Q: I WAS stranded for hours at Nuneaton station when my train was cancelled, so I paid £325 for a three-hour taxi ride to get home before dark.
Now CrossCountry won’t refund me, which is really unfair.
Can you help me get my money back?
Michael Newman, Norfolk
UMA: Train cancellations happen, but it’s shocking you were left for so long and no replacement travel was offered.
As a pensioner worried about your safety, I can understand why you didn’t want to travel at night and eventually opted for a taxi.
But it left you hundreds of pounds out of pocket.
You arrived in plenty of time to catch your noon CrossCountry train.
But it had been cancelled.
The next train you could catch was scheduled to arrive in an hour.
Mais lido em dinheiro
You asked staff if they would be laying on a replacement bus, otherwise you would miss the next leg of your journey.
But you were told you would have to wait at least two hours before a taxi or a coach could be organised for you.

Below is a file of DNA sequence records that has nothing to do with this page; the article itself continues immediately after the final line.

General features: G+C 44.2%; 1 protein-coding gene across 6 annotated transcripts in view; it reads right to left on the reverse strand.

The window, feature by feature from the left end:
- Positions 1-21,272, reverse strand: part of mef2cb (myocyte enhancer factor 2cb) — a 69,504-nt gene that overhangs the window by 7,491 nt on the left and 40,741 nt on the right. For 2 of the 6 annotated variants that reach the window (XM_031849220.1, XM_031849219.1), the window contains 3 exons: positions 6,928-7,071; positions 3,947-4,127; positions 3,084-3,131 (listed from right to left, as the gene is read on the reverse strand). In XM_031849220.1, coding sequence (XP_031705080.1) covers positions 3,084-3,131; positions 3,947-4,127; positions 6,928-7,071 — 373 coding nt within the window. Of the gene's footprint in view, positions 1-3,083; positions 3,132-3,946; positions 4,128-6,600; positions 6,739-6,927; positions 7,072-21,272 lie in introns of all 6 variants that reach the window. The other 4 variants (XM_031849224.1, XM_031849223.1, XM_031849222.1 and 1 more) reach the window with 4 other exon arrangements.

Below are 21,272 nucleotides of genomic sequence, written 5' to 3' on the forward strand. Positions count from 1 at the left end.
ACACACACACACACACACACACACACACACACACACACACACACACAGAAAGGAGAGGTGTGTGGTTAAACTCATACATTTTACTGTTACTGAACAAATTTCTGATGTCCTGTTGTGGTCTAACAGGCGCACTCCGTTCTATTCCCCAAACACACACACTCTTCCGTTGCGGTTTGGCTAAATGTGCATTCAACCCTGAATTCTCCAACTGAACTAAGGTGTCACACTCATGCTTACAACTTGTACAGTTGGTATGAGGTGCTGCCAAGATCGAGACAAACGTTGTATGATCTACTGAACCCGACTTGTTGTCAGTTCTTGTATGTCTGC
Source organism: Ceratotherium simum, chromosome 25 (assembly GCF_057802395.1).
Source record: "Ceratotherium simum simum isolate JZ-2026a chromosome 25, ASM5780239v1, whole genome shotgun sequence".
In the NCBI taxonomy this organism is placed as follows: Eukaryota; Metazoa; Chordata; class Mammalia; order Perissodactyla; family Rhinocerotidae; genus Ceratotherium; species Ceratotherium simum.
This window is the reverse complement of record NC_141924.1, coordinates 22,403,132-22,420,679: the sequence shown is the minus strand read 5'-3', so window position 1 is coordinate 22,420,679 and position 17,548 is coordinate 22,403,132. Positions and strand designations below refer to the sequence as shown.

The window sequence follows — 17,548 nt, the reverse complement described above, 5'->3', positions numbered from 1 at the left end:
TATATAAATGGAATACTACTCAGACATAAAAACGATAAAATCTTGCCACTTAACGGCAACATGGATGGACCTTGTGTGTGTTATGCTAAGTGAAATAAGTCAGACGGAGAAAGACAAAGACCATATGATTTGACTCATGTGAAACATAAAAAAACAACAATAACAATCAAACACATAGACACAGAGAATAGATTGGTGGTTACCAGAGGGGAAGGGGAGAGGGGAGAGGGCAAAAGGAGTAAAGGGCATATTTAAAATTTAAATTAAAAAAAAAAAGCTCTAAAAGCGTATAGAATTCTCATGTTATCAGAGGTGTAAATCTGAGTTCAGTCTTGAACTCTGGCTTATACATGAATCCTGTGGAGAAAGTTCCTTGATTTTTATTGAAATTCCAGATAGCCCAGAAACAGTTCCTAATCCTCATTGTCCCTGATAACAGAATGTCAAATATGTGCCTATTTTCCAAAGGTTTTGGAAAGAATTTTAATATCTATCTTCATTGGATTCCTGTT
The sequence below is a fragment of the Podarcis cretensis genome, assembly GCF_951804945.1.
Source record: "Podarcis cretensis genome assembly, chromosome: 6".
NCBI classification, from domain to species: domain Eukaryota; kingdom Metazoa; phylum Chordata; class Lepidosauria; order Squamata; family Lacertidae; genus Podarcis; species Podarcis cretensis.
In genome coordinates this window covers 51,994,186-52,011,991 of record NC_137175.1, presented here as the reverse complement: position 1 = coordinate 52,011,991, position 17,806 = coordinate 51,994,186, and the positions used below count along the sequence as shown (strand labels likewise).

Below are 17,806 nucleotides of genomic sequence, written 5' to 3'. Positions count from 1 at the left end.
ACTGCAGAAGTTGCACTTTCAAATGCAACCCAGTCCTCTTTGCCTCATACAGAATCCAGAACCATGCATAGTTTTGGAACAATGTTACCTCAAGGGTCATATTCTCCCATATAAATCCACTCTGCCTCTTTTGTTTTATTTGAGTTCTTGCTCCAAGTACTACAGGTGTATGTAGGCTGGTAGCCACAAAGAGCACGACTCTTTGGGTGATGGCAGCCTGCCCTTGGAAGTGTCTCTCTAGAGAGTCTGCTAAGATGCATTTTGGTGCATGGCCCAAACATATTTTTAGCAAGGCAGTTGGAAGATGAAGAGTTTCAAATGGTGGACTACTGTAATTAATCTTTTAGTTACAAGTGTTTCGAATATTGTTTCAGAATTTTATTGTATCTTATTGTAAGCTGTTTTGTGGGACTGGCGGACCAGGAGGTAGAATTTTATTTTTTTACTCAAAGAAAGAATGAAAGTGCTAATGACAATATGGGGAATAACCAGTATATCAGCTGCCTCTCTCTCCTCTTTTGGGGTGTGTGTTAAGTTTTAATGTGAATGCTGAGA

So you waited but, nearly three hours and three cancelled trains later, with no sign of other transport being offered, you booked a taxi and hoped to claim the cost later.
National Rail says alternative transport should be provided for customers if their journey is disrupted and even overnight accommodation if needed.
So you asked CrossCountry for compensation – and for your taxi fare to be reimbursed.
Under the national Delay Repay scheme, you can get a payout if your train has been cancelled.
The amount depends on the type of ticket bought and length of delay.
You received a rail voucher for £18.15 for the cancelled train but were told your taxi fare would not be refunded, so you contacted our Squeeze Team.
After we got in touch, CrossCountry offered a full refund of the £325 taxi fare.
A spokesperson said they were “really sorry” to hear about your case and added that a full review of the firm’s procedures for managing cancellations is taking place to ensure this won’t happen again.
Eu obviamente pensei sobre isso, mas eu tinha um trabalho a fazer.”
Don’t forget to make a claim for your money back if your train is cancelled, especially if you have been affected by recent strikes.
Contact your rail company for a pay-out – you’ll need a photo of your ticket, its cost, your booking reference and the journey details.